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rotor blades-autogiro type

rotor blades-autogiro type

rotor blades-autogiro type

(OP)
I have been working for some years in an effort to develop a flyable and controllable rotorkite. That is, a unit with a rotor spun by the normal wind that will create lift and thus fly. I have met with much success and many problems as most probably any engineer can envision.
What I need to solve at this time is the weird way that my larger rotors (I have been making wooden rotors of from 29 to 130 inches in length) will spin just great in one outing and then simply not perform nearly as well the next time out. I am very careful to consistently check on blade balance as I have come to find that just the humidity overnight can change the balance of a wooden rotor quite drastically.
I have experimented with all different amounts of teeter and do not believe that is the problem. What I am wondering about at this time is the possibility that the relationship of the negative pitch angle of the blade on one side of the rotor to the other blade may be of more importance then I have envisioned. I usually set all of my rotors between –2 to –5 degree pitch and assumed that if I just get a reasonably close match that the teeter will take care of the dissymmetry of lift. But I am now wondering if I must find a better and closer tolerance way to set my pitch angles.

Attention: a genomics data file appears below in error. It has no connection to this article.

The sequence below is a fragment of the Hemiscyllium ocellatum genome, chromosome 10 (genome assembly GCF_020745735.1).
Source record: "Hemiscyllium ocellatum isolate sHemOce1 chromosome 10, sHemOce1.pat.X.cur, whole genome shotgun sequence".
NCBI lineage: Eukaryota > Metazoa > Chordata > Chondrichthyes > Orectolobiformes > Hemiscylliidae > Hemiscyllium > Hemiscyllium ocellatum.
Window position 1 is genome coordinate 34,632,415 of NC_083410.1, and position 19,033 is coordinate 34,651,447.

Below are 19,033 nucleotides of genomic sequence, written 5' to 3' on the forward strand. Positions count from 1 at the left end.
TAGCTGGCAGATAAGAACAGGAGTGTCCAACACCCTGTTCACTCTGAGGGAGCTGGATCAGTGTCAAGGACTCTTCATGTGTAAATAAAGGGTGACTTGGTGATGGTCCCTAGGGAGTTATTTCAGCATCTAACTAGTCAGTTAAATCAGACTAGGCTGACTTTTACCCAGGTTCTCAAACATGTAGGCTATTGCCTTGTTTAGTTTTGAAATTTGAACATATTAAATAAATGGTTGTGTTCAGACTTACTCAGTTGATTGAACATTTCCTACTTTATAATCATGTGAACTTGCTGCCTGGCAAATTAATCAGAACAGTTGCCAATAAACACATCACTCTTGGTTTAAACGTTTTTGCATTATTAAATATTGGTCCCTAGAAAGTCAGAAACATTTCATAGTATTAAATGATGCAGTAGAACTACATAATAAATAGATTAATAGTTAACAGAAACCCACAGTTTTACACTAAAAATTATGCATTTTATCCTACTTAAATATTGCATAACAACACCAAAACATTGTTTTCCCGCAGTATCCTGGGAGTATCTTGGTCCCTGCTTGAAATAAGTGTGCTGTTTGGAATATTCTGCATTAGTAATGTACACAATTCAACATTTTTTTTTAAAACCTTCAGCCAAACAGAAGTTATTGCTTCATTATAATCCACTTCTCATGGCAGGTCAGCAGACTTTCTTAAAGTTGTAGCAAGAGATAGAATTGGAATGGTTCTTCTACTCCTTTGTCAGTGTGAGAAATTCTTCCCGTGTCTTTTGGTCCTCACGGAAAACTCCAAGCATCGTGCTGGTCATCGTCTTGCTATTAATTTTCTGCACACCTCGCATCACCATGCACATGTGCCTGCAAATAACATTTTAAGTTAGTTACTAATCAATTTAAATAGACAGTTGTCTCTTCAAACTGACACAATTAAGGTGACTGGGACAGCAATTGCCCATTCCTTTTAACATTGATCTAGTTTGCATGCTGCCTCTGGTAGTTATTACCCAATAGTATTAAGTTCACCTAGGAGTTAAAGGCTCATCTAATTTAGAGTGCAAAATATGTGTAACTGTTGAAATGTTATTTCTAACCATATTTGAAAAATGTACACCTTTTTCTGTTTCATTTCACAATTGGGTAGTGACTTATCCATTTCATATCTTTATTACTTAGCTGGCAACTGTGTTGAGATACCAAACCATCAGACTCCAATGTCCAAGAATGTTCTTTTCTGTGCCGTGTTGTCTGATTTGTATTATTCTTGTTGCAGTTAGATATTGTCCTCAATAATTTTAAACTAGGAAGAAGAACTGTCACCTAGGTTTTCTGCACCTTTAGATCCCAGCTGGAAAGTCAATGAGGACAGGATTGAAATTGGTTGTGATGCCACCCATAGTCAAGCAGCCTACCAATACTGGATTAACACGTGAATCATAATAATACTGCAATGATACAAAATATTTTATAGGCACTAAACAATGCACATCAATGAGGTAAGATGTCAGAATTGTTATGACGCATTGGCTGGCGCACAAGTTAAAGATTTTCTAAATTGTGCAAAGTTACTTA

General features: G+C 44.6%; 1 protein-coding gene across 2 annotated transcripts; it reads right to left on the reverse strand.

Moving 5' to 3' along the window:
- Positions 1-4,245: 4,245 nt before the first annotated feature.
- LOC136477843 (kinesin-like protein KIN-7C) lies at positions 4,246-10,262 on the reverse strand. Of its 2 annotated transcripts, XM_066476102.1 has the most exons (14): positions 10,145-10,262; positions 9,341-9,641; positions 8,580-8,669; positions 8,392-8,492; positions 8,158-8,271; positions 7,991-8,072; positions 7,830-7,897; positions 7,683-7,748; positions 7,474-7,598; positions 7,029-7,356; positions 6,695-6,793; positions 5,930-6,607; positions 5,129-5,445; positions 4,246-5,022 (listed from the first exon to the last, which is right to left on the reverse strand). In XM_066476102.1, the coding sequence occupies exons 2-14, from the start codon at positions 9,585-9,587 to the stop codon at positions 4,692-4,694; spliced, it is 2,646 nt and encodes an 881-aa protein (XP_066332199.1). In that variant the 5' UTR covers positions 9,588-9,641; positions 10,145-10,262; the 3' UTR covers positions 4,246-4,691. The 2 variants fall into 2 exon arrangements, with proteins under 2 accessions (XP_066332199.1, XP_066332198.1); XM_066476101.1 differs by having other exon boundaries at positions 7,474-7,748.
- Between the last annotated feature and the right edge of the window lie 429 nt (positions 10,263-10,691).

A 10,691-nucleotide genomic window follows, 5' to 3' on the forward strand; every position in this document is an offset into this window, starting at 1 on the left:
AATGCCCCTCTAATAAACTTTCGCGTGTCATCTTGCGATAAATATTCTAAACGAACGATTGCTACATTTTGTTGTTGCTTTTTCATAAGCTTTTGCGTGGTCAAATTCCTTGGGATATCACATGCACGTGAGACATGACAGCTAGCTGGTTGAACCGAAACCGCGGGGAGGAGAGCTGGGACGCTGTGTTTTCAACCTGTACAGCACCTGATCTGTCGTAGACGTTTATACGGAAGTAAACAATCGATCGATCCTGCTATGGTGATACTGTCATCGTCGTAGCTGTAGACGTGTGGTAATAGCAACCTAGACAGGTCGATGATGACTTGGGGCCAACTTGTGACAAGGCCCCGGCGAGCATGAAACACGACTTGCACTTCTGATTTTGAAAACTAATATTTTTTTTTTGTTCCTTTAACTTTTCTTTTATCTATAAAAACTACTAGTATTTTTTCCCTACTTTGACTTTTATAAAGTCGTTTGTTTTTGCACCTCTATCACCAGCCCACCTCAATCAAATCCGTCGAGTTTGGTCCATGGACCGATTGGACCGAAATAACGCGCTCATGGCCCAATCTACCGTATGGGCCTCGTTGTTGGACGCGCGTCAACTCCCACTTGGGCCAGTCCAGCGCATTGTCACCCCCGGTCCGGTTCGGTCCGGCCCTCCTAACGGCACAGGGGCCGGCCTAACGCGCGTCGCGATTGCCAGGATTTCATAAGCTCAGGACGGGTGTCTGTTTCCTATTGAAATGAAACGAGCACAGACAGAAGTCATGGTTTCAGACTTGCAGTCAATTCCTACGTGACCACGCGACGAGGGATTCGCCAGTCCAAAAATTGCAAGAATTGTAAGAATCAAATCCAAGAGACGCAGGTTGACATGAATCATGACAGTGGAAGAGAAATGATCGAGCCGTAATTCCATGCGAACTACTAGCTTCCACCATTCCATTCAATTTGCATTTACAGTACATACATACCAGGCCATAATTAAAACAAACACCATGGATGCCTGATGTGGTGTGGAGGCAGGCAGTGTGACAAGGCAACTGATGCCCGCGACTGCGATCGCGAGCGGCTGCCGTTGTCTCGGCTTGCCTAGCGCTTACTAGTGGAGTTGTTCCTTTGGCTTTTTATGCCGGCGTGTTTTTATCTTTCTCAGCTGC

Any comments would be appreciated.

RE: rotor blades-autogiro type

Sealing the wood completely after first drying to about 10-15% moisture content (air drying in the U.K.lowers the MC to around 20-25% during the summer, storing in a centrally heated house for 4-6 weeks typically reduces MC to 10-15%)should stabilise the timber.
     Adding a dihedral angle to the tips of the rotors should give added stability.
      Good luck.

        Wil

RE: rotor blades-autogiro type

I made a nice chinook roter kite had 3' rotors total length 5 foot ,used venitian blinds with a spar (wood rod) flew real neat.

RE: rotor blades-autogiro type

try 0 or positiv pitch up to 3 degree's.it could be you need to give a little push to give initial speed.I build a rotor (1.5 meter) with colectif pitch on a broomstick and it spun like hell giving a lot of thrust.look for Benson Gyrocopter on the web for simple rotorhead construction.even simpeler can be found at moddel airplane sites.some more profesional invo can be found at: http://naca.larc.nasa.gov/reports/1937/naca-report-552/




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